It’s been a boon to my health because I’m not getting chilled, and I’m getting probably twice as much sleep.  The frequent waking to check the camera is not nearly the disruption to my sleep as the getting out of bed and trekking to the barn was.  I am blessed with extra energy & experience combined with mom-skills that make my vocation a cake-walk.

O.k, that’s exaggerating.

Still, it does take the edge off of the exhaustion of lambing season since the advent of the cameras.  Additionally, I can watch Winky & Bunny, my two bossy Shetland ewes that don’t get along as well with the others, in their stall whilst awaiting their deliveries.

And, I can watch the Angora does in their stall whilst awaiting their deliveries!

It’s the best program on the internet, if you ask me.  🙂

Here’s a funny thing, though.  The cameras are always on, even though sometimes the internet connection goes down.  Anyone can tune in, at any time, and they might catch me, or my honorary-daughter Coco, doing chores or chatting with friends, or visiting with the animals.  Or you might catch someone else passing through.  Or we might be singing or dancing and almost always have a broom or a pitchfork or a shovel in hand.  You might see Princess Peppermint snuffle through, grunting and squealing and pushing her way into a stall to root for truffles(our general term for the many snacks she finds.)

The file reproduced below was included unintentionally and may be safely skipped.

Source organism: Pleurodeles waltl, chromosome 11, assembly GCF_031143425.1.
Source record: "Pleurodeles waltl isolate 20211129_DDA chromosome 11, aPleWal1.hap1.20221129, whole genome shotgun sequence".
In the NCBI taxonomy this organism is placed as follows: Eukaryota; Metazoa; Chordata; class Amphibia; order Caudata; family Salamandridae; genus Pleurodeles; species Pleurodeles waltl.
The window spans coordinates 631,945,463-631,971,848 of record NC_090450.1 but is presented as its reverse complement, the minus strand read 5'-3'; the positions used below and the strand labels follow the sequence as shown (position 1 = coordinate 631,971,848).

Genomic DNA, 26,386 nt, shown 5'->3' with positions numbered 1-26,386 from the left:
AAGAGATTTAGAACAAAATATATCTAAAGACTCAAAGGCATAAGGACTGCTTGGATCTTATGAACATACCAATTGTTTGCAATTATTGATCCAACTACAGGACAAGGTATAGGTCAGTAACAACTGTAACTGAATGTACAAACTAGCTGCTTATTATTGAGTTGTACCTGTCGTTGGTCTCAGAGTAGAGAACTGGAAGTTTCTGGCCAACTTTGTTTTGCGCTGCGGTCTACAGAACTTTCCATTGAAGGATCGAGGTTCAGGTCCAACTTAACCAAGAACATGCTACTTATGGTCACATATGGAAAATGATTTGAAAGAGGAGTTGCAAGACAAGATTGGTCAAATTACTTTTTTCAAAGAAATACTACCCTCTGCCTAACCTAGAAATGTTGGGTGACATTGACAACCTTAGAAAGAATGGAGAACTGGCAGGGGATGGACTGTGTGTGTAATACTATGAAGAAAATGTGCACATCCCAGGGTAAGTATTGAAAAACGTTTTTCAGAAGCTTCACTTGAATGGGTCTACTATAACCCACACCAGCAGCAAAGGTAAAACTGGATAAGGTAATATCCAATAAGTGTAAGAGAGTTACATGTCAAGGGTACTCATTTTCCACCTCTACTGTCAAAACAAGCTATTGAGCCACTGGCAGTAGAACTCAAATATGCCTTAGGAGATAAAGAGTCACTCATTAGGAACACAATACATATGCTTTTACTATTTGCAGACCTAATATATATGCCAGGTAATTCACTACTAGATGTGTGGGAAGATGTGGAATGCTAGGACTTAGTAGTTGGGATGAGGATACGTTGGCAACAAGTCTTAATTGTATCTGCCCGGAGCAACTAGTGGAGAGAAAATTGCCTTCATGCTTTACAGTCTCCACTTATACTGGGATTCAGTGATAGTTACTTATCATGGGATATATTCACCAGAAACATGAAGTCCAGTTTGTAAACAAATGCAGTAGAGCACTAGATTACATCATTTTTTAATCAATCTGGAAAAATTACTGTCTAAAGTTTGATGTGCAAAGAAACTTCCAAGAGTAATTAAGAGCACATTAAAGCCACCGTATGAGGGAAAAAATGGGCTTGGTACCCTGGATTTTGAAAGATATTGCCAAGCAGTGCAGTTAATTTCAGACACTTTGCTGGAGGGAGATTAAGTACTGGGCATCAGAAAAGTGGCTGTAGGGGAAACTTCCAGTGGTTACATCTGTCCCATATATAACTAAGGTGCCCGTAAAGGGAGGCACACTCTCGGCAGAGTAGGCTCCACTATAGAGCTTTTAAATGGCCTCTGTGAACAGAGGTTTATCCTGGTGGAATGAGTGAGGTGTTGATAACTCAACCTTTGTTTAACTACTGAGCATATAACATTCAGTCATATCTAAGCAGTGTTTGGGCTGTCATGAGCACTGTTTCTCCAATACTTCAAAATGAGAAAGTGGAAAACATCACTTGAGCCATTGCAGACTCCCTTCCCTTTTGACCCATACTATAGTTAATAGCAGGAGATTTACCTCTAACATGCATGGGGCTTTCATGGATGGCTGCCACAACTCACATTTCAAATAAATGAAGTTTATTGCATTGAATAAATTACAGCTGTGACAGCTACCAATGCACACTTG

Recently we’d gone out for a few hours in the afternoon and when we got home, the ewes were all running free in the yard.  Somehow their doors and gates had been opened wide, allowing them to have an Easter holiday.  Though I knew Coco had been by to visit her Fjord pony, Bert, that afternoon, I knew she wouldn’t have let the sheep out.  So there was a mystery to solve.

Last evening I had a few minutes to replay the video from that Sunday afternoon and could listen, as well as see, that the sheep had all been minding their business as I’d left them until 4:23 p.m..  At that time, a quiet grunt can be detected on the audio, and the rolling back of the stall doors can be seen on the video, as well as some very surprised and delighted ewes leaping forth and out of their stalls.!  After that, the camera just films empty stalls.